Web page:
The removal of photo-sharing startup 500px's iOS app from the App Store is creating a lot of buzz. We're once again reminded of Apple's strict watch over the App Store.
According to Apple, 500px was removed from its App Store for providing access to nude photos.
With close to 1 million downloads, the app disappeared by noon on 22 January. The night before, the 500px team held discussions with a member of the App Store review team after submitting an updated version of the app, and was told the access to nude photos was breaking the rules.
Apple issued a detailed statement on the matter saying: "The app was removed from the App Store for featuring pornographic images and material, a clear violation of our guidelines. We also received customer complaints about possible child pornography. We’ve asked the developer to put safeguards in place to prevent pornographic images and material in their app."
500px COO Evgeny Tchebotarev explained to TechCrunch that it was a difficult process to find nude photos in the app and couldn't be done just by launching it.
Like Google Search, 500px had enabled a safe search mode, which could be turned off only by accessing the service's website. He further explained that pornographic images aren't allowed on the photo-sharing service and that the nude photos were meant to be artistic.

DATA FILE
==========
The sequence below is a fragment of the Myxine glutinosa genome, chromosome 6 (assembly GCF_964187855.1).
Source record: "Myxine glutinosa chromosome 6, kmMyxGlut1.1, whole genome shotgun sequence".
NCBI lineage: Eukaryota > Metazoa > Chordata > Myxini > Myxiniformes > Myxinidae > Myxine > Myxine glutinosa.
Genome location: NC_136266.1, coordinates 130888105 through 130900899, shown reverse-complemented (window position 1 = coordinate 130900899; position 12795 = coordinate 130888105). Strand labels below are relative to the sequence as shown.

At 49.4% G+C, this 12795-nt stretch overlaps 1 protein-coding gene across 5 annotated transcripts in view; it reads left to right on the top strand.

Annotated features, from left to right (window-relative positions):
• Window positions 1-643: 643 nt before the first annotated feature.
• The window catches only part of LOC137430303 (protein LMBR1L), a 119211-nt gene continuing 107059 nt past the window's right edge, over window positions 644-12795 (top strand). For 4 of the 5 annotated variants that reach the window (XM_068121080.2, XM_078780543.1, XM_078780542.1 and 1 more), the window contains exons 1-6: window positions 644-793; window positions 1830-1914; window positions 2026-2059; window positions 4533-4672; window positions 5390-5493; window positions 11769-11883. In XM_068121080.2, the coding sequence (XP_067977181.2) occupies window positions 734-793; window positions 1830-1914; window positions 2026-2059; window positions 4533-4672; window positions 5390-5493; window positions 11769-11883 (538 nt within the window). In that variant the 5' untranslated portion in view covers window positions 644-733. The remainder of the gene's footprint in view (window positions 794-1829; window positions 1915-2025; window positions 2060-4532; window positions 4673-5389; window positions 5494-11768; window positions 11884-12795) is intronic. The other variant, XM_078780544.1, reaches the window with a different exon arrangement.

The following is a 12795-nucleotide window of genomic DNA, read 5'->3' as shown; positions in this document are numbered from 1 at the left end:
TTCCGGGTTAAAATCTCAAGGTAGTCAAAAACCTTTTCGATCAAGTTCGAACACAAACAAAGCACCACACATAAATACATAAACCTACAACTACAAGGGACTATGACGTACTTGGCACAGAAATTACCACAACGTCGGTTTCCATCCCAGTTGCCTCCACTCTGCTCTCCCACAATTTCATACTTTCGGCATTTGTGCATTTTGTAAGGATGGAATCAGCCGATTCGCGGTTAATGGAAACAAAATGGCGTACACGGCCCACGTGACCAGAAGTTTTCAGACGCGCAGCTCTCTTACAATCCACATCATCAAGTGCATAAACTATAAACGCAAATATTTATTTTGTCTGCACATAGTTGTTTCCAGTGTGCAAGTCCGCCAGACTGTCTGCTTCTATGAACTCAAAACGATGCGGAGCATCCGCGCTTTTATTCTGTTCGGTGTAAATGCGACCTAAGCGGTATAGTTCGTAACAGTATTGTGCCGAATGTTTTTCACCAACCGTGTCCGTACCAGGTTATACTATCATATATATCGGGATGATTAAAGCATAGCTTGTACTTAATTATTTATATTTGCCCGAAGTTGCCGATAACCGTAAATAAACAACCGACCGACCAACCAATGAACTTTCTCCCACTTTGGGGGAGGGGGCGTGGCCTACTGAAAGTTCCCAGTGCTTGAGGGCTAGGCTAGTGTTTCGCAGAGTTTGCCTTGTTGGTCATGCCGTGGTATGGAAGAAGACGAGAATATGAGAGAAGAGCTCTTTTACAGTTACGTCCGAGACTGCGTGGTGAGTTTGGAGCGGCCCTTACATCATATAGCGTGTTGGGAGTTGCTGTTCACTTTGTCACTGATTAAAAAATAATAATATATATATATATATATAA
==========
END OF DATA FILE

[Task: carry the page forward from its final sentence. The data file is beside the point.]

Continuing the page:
The team 500px said it would make changes, but Apple still removed the app Tuesday morning. Presumably the company will be able to submit the changes to the App Store. We'll know in the next few days.
For those unfamiliar, the 500px application first hit the App Store in 2011, providing a way for users to browse a collection of photo portfolios. The purpose of the service -- the web and Android apps are still available -- is to provide a way to "discover, share, buy and sell inspiring photographs".
As Rene Ritchie of iMore points out, this is yet another instance of a human review decision, especially when a developer is submitting a simple update. It's worth noting the nude photo search in question has been in the app for some time, and wasn't the subject of the update 500px just submitted.
In the App Store rule book, the official rule is stated: "Apps containing pornographic material, defined by Webster’s Dictionary as 'explicit descriptions or displays of sexual organs or activities intended to stimulate erotic rather than aesthetic or emotional feelings', will be rejected."
The rules continue: "Apps that contain user-generated content that is frequently pornographic (ex 'Chat Roulette' Apps) will be rejected."
But by that definition, shouldn't apps like Instagram, SnapChat, Tumblr and even Apple's own Safari be pulled as they have the potential to display nude images?
With the safeguards that 500px had in place, it's a little odd that Apple took the route of deleting the app. But where the kicker for 500px seems to be is the "customer complains about possible child pornography", as that is grounds for some serious legal implications for both 500px and Apple. It's not clear if that is actually the case.
What do you think? Should this app have been removed?
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